In some embodiments, the methods include receiving a user modification to an incrementally adjusted version of the temperature set point of the original schedule generated during one of the periodic time intervals, for one of the periodic time intervals As shown in FIG. The methods also incorporate a user modification into an incrementally adjusted version of the original schedule generated during one of the periodic time intervals, and for one of the periodic time intervals and for successive time intervals, Controlling the HVAC system based on a user modification to an incrementally adjusted version of the temperature set point of the original schedule generated during one of the time intervals.

Embodiments of the present invention also relate to an intelligent networked thermostat for controlling and operating an HVAC system in a smart home environment. The thermostat may include various components such as an HVAC control circuit operable to operate one or more elements of the HVAC system. The thermostat may also include one or more sensors for measuring characteristics of the smart home environment. The thermostat may further include a processor coupled to the HVAC control circuit and one or more sensors and operable to cause the thermostat to perform various operations. Such operations may include identifying an original schedule of temperature set points. Such operations may further include generating an incrementally adjusted version of the original schedule, starting with the original schedule, for each of a relatively short series of periodic time intervals compared to the total optimization time period , An incremental change causes less energy usage during one of the periodic time intervals compared to the previous one of the periodic time intervals. Such operations may also include, for each of a series of periodic time intervals, controlling the HVAC system according to an incrementally adjusted version of the original schedule generated during the periodic time interval.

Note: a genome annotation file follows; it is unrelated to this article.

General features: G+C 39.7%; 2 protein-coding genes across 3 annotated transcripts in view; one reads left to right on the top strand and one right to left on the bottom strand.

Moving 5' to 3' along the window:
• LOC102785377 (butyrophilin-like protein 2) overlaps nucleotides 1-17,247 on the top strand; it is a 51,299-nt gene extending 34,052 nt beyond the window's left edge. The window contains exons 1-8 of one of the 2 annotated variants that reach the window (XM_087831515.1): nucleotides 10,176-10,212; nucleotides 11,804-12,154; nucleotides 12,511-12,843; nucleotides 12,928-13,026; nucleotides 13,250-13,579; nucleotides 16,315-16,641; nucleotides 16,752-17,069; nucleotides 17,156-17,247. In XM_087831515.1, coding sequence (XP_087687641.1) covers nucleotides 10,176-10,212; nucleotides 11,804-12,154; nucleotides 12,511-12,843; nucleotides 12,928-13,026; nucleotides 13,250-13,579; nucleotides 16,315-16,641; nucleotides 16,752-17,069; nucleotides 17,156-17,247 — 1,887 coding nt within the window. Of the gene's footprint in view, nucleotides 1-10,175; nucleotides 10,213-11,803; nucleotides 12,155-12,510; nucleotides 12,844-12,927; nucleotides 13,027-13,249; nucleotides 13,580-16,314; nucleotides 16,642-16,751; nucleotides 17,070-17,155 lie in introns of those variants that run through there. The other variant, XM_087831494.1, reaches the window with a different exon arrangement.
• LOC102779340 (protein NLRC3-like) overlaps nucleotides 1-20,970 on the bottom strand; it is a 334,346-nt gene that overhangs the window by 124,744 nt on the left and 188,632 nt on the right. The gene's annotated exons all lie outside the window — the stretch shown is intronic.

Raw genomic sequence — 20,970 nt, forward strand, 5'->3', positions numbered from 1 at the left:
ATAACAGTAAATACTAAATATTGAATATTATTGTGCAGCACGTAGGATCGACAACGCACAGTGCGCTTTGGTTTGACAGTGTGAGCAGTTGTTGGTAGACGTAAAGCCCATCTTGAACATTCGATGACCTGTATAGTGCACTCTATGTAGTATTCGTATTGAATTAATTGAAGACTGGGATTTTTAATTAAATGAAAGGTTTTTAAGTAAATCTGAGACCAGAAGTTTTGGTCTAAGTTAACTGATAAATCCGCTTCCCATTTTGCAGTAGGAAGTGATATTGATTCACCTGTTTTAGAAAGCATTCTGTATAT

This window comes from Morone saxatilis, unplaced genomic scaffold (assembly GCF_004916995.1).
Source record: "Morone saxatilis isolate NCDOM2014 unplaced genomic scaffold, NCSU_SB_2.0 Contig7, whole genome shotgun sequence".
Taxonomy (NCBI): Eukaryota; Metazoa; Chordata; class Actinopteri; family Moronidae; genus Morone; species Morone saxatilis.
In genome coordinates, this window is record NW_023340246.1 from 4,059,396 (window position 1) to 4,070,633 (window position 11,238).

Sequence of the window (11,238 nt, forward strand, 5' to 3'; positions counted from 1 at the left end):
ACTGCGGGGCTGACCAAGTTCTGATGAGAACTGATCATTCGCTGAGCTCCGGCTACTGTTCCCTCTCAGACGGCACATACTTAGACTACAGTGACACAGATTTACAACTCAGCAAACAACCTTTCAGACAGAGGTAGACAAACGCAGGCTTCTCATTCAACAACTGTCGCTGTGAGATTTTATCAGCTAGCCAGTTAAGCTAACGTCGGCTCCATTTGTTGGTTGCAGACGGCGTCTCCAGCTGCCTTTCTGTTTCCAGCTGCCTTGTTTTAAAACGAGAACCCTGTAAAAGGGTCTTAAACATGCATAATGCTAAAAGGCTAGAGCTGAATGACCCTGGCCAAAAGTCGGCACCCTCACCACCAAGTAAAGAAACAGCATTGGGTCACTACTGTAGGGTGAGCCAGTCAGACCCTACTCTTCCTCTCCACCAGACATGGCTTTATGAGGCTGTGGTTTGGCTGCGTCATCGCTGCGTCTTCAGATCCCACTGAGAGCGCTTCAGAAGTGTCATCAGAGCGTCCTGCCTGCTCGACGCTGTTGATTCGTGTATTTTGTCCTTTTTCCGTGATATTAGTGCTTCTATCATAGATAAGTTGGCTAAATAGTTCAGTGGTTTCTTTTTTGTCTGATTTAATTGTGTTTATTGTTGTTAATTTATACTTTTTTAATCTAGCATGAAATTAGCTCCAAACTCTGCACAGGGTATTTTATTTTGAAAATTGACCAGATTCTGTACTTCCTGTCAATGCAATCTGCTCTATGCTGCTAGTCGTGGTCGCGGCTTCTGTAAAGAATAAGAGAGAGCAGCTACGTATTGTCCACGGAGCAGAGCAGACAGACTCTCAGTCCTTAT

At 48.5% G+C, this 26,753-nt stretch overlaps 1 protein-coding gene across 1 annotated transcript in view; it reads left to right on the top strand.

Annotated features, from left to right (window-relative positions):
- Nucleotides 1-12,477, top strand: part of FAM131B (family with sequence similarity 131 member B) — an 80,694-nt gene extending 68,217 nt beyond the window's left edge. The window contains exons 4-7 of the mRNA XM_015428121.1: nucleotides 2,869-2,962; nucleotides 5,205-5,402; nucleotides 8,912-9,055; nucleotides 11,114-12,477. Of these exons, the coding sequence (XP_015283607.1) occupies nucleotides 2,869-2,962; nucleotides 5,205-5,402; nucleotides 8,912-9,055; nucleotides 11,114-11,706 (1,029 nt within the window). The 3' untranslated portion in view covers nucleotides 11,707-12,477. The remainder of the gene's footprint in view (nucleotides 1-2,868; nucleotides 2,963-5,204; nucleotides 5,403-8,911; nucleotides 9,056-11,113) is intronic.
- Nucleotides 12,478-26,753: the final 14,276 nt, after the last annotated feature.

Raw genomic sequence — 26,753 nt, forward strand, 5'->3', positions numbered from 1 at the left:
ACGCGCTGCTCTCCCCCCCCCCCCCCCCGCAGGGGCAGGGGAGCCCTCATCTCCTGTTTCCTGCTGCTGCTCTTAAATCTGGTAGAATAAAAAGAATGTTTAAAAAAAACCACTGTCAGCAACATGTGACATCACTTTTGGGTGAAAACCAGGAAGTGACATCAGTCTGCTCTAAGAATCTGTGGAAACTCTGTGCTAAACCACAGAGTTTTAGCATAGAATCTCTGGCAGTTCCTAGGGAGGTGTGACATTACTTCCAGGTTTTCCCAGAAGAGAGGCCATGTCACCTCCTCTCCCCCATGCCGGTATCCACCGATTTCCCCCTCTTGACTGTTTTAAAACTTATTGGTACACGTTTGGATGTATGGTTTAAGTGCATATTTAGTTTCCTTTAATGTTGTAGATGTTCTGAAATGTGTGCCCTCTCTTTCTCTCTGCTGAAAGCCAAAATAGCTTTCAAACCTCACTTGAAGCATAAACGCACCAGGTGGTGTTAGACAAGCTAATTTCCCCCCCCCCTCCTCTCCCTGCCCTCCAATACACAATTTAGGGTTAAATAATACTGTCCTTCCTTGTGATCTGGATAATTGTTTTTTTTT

In some embodiments describing the thermostats, generating an incrementally adjusted version of the original schedule may include, for each periodic time interval, at least one temperature set point of the original schedule in the direction of reducing energy consumption by the HVAC system Lt; RTI ID = 0.0 > temperature. ≪ / RTI >

Embodiments of the present invention also relate to non-transitory computer readable storage media of the type having instructions that, when executed by a computer processor, cause a computer processor to perform various operations. These operations may include, for example, identifying the original schedule of temperature set points, and the original schedule of temperature set points defines the number of temperature set points over a period of time. These operations may also include generating an incremental adjusted version of the original schedule by starting the original schedule for each of a relatively short series of periodic time intervals as compared to the total optimization time period, And to use less energy during one of the periodic time intervals as compared to the previous time interval of the intervals. These operations may further comprise, for each of a series of periodic time intervals, controlling the HVAC system according to an incremental adjusted version of the original schedule generated during the periodic time interval.